Millions of Americans, many of them adhering to a kosher diet, have turned away from the synthetic, processed foods dominating supermarket shelves to the natural foods offered by health food stores. Although people often succeed in finding more nutritious food, they are often disappointed at not finding as many kosher products as they had anticipated in these health food stores. Fortunately, these kosher certified products are on the rise now. 

Health food stores typically carry a large assortment of nutrition supplements, many of which are inherently kosher and need no certification. Products such as kelp, brewers yeast, most olive oils, raw nuts, sea salt, etc. need no hechsher (certifying mark) and can be readily purchased at any health food store. 

A snap judgment might be made that “natural health foods” are largely faddist foods and, therefore, not worthy of the kosher consumer’s attention. However, such a judgement would be unfair. The dictionary defines “fad” as something in which many people are interested in for a short period of time. Since many natural “health foods” are mentioned in the Talmud, and interest in them has continued to this day, health foods certainly cannot be defined as a fad! 

Two popular myths among health food advocates, however, are that “natural” is necessarily healthy and automatically kosher. We can even find people who adhere to the strictest kosher observance at home, and yet feel that eating cooked fish or other natural foods in a health food restaurant is in accordance with Jewish law. Nothing is further from the truth. 

Let us examine the term “natural” to better understand its implications for kashrus and health. “Natural” only means “an unadulterated state.” This would include non-kosher fish or oils processed from animals. Strictly speaking, even flavorings such as coumarin (from the tonka bean) or oil of calamus, which are very dangerous to the consumer, would come under the category of “natural” foods. Of course, these last mentioned are banned by the F.D.A. and will not be found in any stores. On the other hand, non-kosher grape juice, cochineal, (from beetles) and civet (from the civet cat) may definitely be found in various foods carried by health food stores.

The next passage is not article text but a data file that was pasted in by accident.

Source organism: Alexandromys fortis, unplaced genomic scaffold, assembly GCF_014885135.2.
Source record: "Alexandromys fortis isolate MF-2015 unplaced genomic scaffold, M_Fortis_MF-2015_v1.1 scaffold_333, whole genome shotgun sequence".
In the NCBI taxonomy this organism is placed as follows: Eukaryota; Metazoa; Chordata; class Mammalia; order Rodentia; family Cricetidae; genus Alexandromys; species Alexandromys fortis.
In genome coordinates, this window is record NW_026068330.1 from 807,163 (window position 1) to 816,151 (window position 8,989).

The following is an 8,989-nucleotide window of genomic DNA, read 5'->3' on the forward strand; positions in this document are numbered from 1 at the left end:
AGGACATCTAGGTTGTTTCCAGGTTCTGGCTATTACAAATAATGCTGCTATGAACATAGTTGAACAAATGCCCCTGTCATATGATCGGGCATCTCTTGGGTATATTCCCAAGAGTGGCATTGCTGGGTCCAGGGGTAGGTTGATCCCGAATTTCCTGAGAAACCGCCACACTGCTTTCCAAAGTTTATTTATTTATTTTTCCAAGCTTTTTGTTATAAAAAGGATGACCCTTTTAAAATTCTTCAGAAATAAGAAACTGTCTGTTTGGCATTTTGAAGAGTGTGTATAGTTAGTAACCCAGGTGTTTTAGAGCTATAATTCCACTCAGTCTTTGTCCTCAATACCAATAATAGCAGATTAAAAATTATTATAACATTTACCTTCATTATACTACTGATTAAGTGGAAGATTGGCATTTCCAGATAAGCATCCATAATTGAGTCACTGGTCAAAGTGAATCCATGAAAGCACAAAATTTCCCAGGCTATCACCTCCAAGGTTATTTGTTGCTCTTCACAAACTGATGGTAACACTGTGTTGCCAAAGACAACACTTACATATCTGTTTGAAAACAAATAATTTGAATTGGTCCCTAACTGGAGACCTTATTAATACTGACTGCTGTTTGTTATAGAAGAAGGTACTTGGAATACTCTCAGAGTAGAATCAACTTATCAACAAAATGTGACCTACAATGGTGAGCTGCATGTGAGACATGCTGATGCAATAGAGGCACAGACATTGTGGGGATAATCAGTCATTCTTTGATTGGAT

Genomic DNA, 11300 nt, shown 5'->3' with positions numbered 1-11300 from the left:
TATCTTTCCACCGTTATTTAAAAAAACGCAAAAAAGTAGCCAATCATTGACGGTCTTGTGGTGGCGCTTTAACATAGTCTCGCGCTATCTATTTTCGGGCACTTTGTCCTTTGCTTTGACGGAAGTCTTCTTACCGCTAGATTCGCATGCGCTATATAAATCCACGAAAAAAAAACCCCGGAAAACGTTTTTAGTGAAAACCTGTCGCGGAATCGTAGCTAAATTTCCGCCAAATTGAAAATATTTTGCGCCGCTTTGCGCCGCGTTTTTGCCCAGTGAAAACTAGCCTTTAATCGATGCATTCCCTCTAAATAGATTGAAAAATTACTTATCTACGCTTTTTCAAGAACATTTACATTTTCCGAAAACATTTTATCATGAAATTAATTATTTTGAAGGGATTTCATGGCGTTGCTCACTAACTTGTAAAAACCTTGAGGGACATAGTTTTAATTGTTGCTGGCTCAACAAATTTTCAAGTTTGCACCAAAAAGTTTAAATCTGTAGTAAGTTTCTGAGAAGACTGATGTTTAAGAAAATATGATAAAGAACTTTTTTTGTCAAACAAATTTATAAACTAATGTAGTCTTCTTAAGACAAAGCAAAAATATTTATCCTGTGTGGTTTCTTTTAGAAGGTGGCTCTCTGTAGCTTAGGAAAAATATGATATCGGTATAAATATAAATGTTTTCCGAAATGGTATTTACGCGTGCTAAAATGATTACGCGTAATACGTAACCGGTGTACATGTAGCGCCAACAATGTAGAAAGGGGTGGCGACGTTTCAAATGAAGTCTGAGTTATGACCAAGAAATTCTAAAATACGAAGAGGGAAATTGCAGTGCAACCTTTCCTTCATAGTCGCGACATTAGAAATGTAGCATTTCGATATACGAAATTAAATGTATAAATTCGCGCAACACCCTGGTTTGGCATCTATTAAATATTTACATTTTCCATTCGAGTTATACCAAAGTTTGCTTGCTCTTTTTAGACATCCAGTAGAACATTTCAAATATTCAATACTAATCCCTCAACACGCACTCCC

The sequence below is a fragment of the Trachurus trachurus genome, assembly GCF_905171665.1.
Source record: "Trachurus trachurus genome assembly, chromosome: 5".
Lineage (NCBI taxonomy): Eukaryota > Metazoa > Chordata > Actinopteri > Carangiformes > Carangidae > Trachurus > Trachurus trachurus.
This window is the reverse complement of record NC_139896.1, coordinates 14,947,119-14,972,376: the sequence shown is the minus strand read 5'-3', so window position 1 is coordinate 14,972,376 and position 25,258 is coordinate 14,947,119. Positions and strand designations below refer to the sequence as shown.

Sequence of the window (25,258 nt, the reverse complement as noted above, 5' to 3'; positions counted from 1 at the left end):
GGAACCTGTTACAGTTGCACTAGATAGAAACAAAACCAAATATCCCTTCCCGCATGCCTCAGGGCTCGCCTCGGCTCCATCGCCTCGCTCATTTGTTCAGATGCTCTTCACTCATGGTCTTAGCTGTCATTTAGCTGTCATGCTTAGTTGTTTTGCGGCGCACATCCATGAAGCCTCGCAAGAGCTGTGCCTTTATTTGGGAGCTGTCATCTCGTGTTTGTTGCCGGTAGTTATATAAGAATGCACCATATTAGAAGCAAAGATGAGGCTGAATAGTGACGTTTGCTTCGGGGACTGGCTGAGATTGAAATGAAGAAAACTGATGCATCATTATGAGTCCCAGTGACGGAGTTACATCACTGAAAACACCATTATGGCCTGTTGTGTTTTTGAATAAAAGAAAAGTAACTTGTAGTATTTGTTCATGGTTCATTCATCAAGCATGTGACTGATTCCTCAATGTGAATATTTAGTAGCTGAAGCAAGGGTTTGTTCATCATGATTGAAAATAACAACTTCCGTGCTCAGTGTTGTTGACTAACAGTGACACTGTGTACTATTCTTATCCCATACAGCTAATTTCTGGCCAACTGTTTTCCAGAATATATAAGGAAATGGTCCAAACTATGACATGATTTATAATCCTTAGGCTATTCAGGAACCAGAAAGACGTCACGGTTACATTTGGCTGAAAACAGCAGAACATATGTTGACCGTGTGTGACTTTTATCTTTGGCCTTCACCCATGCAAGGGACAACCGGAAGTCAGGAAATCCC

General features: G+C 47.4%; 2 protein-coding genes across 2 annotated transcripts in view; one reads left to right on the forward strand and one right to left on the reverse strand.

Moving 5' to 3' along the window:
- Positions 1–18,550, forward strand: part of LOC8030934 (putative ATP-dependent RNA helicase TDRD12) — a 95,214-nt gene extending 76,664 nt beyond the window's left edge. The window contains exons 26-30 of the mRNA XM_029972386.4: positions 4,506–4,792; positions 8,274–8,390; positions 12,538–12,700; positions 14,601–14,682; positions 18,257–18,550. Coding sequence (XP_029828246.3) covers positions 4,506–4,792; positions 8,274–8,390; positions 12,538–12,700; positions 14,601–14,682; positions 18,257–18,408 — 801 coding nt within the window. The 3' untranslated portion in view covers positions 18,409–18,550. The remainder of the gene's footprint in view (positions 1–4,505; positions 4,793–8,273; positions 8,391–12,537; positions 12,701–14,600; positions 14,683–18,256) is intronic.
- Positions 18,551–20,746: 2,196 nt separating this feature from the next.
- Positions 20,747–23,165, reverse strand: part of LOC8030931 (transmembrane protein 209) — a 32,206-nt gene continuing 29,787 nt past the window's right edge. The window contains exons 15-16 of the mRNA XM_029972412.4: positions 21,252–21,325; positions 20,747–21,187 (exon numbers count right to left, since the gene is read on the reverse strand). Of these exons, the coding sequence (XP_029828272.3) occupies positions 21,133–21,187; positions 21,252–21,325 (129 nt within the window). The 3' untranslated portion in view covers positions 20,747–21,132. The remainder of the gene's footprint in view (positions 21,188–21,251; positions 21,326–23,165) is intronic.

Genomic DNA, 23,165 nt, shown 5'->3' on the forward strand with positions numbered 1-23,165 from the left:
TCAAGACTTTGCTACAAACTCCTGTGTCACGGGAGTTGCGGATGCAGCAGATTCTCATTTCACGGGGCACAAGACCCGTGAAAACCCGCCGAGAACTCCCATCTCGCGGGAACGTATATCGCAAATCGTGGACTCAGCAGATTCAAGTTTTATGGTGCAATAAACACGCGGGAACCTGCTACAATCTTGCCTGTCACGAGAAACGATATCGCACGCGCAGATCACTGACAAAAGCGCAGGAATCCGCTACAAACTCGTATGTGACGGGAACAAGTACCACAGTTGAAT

As with other foods, health foods fall into 3 categories: foods which cannot be kosher; foods which can be kosher with proper inspection and certification; and foods which are kosher even without certification. Just as the F.D.A. has banned some natural foods from public use because they are harmful, we kosher consumers must be aware of which natural foods to ban from our own diets. There is a need for kosher certification on most health foods, as on other foods. On the other hand, it is easier to determine if something is kosher if there are no hidden ingredients. For example, natural peanut butter in most cases needs no hechsher since it is made entirely from peanuts.